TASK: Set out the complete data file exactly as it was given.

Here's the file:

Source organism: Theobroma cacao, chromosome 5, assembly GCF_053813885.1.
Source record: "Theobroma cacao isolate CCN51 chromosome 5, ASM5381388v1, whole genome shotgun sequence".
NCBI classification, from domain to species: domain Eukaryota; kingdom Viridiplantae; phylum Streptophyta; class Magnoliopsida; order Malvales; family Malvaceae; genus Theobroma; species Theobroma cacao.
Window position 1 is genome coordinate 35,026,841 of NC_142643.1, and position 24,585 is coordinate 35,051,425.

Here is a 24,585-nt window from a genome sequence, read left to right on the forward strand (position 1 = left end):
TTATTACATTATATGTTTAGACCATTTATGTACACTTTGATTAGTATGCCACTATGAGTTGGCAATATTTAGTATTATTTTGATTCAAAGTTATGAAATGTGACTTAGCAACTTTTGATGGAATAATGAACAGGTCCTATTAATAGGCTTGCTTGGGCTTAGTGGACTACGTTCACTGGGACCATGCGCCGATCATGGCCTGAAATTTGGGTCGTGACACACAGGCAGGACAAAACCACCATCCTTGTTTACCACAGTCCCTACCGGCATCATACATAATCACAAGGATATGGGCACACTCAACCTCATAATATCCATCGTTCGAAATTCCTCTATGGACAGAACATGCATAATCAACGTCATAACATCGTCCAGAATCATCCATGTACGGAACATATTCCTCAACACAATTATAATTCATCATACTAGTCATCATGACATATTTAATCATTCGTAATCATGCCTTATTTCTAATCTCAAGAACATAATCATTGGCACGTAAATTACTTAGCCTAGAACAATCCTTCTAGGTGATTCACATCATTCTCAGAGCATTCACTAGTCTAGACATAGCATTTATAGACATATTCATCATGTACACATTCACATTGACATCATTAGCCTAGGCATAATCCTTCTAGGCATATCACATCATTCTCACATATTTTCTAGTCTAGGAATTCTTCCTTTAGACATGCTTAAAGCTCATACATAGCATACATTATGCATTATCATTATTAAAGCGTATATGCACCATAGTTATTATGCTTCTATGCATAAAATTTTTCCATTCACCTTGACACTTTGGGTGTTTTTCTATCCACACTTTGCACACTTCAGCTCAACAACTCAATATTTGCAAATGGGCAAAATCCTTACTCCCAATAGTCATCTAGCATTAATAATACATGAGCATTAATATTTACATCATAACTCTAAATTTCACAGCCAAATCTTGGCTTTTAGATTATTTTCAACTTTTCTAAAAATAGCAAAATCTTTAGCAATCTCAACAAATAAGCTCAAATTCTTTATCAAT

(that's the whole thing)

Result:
Source organism: Theobroma cacao, chromosome 5, assembly GCF_053813885.1.
Source record: "Theobroma cacao isolate CCN51 chromosome 5, ASM5381388v1, whole genome shotgun sequence".
NCBI classification, from domain to species: domain Eukaryota; kingdom Viridiplantae; phylum Streptophyta; class Magnoliopsida; order Malvales; family Malvaceae; genus Theobroma; species Theobroma cacao.
Window position 1 is genome coordinate 35,026,841 of NC_142643.1, and position 24,585 is coordinate 35,051,425.

Here is a 24,585-nt window from a genome sequence, read left to right on the forward strand (position 1 = left end):
TTATTACATTATATGTTTAGACCATTTATGTACACTTTGATTAGTATGCCACTATGAGTTGGCAATATTTAGTATTATTTTGATTCAAAGTTATGAAATGTGACTTAGCAACTTTTGATGGAATAATGAACAGGTCCTATTAATAGGCTTGCTTGGGCTTAGTGGACTACGTTCACTGGGACCATGCGCCGATCATGGCCTGAAATTTGGGTCGTGACACACAGGCAGGACAAAACCACCATCCTTGTTTACCACAGTCCCTACCGGCATCATACATAATCACAAGGATATGGGCACACTCAACCTCATAATATCCATCGTTCGAAATTCCTCTATGGACAGAACATGCATAATCAACGTCATAACATCGTCCAGAATCATCCATGTACGGAACATATTCCTCAACACAATTATAATTCATCATACTAGTCATCATGACATATTTAATCATTCGTAATCATGCCTTATTTCTAATCTCAAGAACATAATCATTGGCACGTAAATTACTTAGCCTAGAACAATCCTTCTAGGTGATTCACATCATTCTCAGAGCATTCACTAGTCTAGACATAGCATTTATAGACATATTCATCATGTACACATTCACATTGACATCATTAGCCTAGGCATAATCCTTCTAGGCATATCACATCATTCTCACATATTTTCTAGTCTAGGAATTCTTCCTTTAGACATGCTTAAAGCTCATACATAGCATACATTATGCATTATCATTATTAAAGCGTATATGCACCATAGTTATTATGCTTCTATGCATAAAATTTTTCCATTCACCTTGACACTTTGGGTGTTTTTCTATCCACACTTTGCACACTTCAGCTCAACAACTCAATATTTGCAAATGGGCAAAATCCTTACTCCCAATAGTCATCTAGCATTAATAATACATGAGCATTAATATTTACATCATAACTCTAAATTTCACAGCCAAATCTTGGCTTTTAGATTATTTTCAACTTTTCTAAAAATAGCAAAATCTTTAGCAATCTCAACAAATAAGCTCAAATTCTTTATCAAT